What’s Wrong with Written Communication?

C.J. Mahaney is continually telling Brent Detwiler that he prefers to meet face to face instead of communicating by email. I have heard similar things from pastors. It has become a truism that email doesn’t communicate tone, facial expressions and body language like in person communication does, and so it is inferior. Contrary to this view is a little book we use called the Bible.

You would think that of all people, Christians would respect written communication the most! We have an entire library of books bound together as one which are a written communication to us of the highest authority. We don’t know what Moses or Paul looked like when they preached, wrote or confronted someone. We have no idea what their tone or facial expressions were. And yet we expect all believers to be perfectly capable of receiving the message communicated via the written word and to live based on that message.

So it doesn’t make sense to me for Christians to knock written forms of communication. Of course, more can be conveyed in person than via email, but that doesn’t make it inferior. And in cases where emotions are charged, people may lose self-control, ideas may be forgotten in the heat of the moment, and fear may silence us, email may be a far superior way to communicate so as to get thoughts down on paper, be polite and remain self-controlled. A religion that reverences a written Scripture should not be so down on “written communication.”

4 thoughts on “What’s Wrong with Written Communication?”

  1. My comment does not refer to the C.J.M./D dispute, but when I had a huge disagreement with a pastor, which led to my eventually being dismissed and exited, he sent copies of all of our communication to all of the elders, until I started clarifying things in the email which showed him for who he truly was, and then he stopped cc’ing the elders with our communications and refused to allow me to meet face to face with all of the elders when I requested it. However, he was a sociopath.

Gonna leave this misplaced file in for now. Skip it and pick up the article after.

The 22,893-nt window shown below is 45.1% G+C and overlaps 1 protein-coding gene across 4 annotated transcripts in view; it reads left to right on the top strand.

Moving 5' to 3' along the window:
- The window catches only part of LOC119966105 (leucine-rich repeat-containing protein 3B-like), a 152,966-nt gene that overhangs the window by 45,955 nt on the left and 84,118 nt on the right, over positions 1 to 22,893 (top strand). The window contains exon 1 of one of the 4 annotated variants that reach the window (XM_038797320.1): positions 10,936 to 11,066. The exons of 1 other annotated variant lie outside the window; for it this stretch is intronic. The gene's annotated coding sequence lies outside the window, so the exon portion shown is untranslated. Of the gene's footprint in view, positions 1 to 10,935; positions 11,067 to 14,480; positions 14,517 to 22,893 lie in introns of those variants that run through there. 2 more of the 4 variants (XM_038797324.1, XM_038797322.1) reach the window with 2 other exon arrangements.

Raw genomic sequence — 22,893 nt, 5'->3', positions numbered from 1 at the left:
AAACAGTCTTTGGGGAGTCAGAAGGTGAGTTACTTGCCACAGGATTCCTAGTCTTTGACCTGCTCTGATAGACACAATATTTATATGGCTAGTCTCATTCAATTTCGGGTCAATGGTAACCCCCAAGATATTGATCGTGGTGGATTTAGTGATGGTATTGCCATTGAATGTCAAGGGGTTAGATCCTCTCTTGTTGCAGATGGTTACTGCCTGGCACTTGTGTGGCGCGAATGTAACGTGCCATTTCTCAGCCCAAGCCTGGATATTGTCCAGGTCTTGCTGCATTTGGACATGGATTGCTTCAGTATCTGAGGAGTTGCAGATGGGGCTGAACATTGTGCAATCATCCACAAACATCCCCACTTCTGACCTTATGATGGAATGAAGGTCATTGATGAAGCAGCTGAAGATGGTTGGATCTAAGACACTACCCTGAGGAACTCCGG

Having said that, I would side with Mahaney in this because when true offense between two brothers is involved, the absolute worst way to handle it is by email. Handling offense is not the same as handling truth, i.e. reading the Bible.

    A brother offended is harder to be won than a walled city. It is best to handle offense if possible 1. in person 2. by phone Other ways of handling offense lead to the end of the matter, but not very often do they lead to reconciliation.

  2. Excellent thoughts Joel. I’ve often wondered the same as to why Christians treat written communication in such a pejorative manner. If Christ the Logos deemed it right and good to communicate to His Church primarily through the written word, why the demand for “face to face” when something is supposedly important.
    We can see in 2 Corinthians 10:1-3 that Paul admits that his written communication with the Christians there is “bold” and his face-to-face communication is “lowly” or softer. I believe this points us in wisdom to understanding that many times what really needs to be said can best be communicated through the written word and doesn’t always require “face-to-face”.

  3. Thanks Corey, and I agree. It doesn’t need to be an either/or, but I certainly believe that written communication can be superior to in-person communication when things are contentious. Sometimes.

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